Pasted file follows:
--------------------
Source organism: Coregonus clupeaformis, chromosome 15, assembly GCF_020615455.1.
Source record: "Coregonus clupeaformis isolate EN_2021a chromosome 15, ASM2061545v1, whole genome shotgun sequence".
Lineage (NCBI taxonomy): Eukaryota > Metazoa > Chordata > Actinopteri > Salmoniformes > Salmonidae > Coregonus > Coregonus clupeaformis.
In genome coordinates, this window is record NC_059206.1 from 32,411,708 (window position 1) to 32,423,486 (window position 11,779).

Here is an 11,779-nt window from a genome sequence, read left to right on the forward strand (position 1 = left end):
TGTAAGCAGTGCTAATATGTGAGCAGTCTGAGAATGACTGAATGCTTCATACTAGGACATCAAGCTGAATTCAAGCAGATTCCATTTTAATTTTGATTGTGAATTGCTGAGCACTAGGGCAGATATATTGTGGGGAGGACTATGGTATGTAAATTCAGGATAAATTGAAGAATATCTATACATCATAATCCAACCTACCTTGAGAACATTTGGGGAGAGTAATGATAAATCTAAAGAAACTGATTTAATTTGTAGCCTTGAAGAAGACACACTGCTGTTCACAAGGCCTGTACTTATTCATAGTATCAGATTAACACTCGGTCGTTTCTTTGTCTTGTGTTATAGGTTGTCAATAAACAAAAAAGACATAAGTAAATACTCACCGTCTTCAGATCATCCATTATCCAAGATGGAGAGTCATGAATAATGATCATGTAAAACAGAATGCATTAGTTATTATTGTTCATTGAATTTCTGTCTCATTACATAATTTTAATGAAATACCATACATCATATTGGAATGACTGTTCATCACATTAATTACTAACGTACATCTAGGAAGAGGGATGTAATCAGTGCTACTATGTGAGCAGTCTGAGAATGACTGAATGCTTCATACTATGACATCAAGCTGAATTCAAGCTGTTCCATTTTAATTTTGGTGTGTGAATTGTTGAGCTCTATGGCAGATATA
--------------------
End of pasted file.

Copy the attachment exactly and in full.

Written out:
Source organism: Coregonus clupeaformis, chromosome 15, assembly GCF_020615455.1.
Source record: "Coregonus clupeaformis isolate EN_2021a chromosome 15, ASM2061545v1, whole genome shotgun sequence".
Lineage (NCBI taxonomy): Eukaryota > Metazoa > Chordata > Actinopteri > Salmoniformes > Salmonidae > Coregonus > Coregonus clupeaformis.
In genome coordinates, this window is record NC_059206.1 from 32,411,708 (window position 1) to 32,423,486 (window position 11,779).

Here is an 11,779-nt window from a genome sequence, read left to right on the forward strand (position 1 = left end):
TGTAAGCAGTGCTAATATGTGAGCAGTCTGAGAATGACTGAATGCTTCATACTAGGACATCAAGCTGAATTCAAGCAGATTCCATTTTAATTTTGATTGTGAATTGCTGAGCACTAGGGCAGATATATTGTGGGGAGGACTATGGTATGTAAATTCAGGATAAATTGAAGAATATCTATACATCATAATCCAACCTACCTTGAGAACATTTGGGGAGAGTAATGATAAATCTAAAGAAACTGATTTAATTTGTAGCCTTGAAGAAGACACACTGCTGTTCACAAGGCCTGTACTTATTCATAGTATCAGATTAACACTCGGTCGTTTCTTTGTCTTGTGTTATAGGTTGTCAATAAACAAAAAAGACATAAGTAAATACTCACCGTCTTCAGATCATCCATTATCCAAGATGGAGAGTCATGAATAATGATCATGTAAAACAGAATGCATTAGTTATTATTGTTCATTGAATTTCTGTCTCATTACATAATTTTAATGAAATACCATACATCATATTGGAATGACTGTTCATCACATTAATTACTAACGTACATCTAGGAAGAGGGATGTAATCAGTGCTACTATGTGAGCAGTCTGAGAATGACTGAATGCTTCATACTATGACATCAAGCTGAATTCAAGCTGTTCCATTTTAATTTTGGTGTGTGAATTGTTGAGCTCTATGGCAGATATA